This invention relates to blowout preventers generally and, in particular, to a ram assembly for a blowout preventer that will shear pipe extending through the preventer, when the rams of the assembly are moved together to close off the opening through the preventer.
Shear rams are installed in preventers where there is a possibility that it may be desirable to have the ability to cut the drill pipe or tubing. This would be done, in most cases, only to prevent irrevocable damage from being done to the well, the wellhead equipment, or the drilling rig. For example, if while operating offshore from a floating vessel, the anchor system should fail or for some reason be unable to keep the vessel over the hole and a string of pipe extends from the vessel into the hole; it would probably be better to shear the pipe string at the wellhead rather than to run the risk of damaging the wellhead or the vessel.
Shear ram assemblies for blowout preventers have been proposed before. For example, see U.S. Pat. Nos. 2,919,111 and 2,969,838 which issued on Dec. 2, 1959 and Jan. 31, 1961, respectively. It is the purpose of the rams described in these patents, as well as the rams of this invention, to not only shear the pipe string, but also to come together and form a seal between them and the preventer body to close off the opening through the preventer after the pipe has been sheared. The seal between the rams is formed by resilient sealing members that are compressed between the rams. Cutting a pipe string, such as a string of Grade E drill pipe, requires a substantial amount of force to be applied to the rams and usually the rams will flatten the pipe between them before they cut it. The end of the pipe will be above the bottom of the hole or in tension in most cases, so when it is finally sheared it will jump apart due to the weight of the pipe string extending below the preventer. As the pipe is flattened and sheared, it may be forced against one or both of the sealing elements and damage them. Further, the pipe could tear one or both elements as the pipe moves rapidly from between the rams when sheared. The danger here is that the sealing elements will be damaged to the extent that they will not seal and this function of the rams will be lost.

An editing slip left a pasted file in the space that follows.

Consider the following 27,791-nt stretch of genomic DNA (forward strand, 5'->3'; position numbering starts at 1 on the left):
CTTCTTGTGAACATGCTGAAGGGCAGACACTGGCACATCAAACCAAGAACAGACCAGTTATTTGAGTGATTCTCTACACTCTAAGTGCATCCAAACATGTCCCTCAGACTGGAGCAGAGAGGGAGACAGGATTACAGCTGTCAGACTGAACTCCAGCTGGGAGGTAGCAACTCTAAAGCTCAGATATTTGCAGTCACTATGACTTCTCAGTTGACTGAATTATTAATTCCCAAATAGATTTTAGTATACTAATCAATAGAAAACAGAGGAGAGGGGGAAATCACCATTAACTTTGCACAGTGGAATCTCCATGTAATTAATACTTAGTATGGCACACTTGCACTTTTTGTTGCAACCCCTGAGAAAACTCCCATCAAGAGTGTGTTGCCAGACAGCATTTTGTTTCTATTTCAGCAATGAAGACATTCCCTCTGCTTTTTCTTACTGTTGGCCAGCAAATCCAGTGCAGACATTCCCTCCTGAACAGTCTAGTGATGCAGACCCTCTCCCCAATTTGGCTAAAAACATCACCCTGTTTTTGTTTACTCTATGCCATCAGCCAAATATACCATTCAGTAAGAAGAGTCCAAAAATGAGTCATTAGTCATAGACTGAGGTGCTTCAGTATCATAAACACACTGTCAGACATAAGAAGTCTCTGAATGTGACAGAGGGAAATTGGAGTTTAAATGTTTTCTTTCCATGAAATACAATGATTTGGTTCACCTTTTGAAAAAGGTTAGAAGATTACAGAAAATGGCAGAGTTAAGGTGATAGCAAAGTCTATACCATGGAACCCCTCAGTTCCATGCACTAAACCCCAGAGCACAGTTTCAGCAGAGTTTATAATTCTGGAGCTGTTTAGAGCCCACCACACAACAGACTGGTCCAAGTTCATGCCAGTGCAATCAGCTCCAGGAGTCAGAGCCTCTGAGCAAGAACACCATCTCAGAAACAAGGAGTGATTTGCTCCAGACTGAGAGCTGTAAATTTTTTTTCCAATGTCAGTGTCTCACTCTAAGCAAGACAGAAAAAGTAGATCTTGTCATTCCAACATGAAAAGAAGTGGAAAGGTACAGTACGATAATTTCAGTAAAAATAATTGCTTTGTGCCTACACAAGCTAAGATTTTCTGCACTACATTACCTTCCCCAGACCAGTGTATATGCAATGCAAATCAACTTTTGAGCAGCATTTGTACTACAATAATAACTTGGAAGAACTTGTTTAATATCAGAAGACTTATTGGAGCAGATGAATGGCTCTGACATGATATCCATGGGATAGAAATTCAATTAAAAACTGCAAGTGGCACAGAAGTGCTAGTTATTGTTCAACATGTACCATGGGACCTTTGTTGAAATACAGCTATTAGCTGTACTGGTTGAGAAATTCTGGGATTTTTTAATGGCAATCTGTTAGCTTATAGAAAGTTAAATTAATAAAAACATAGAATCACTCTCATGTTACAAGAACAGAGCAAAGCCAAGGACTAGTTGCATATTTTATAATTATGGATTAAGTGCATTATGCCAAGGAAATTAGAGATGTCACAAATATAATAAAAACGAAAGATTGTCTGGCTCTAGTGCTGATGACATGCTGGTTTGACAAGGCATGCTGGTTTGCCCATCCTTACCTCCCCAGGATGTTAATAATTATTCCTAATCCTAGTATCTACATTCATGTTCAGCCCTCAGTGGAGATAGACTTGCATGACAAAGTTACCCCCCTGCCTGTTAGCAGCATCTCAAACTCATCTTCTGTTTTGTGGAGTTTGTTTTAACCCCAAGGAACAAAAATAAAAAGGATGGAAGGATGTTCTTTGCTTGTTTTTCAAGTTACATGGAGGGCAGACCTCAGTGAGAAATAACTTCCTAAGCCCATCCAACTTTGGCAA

Therefore, it is an object of this invention to provide a shear ram assembly for a blowout preventer wherein the likelihood of damage to the ram sealing elements is reduced, when the ram assembly cuts a pipe string.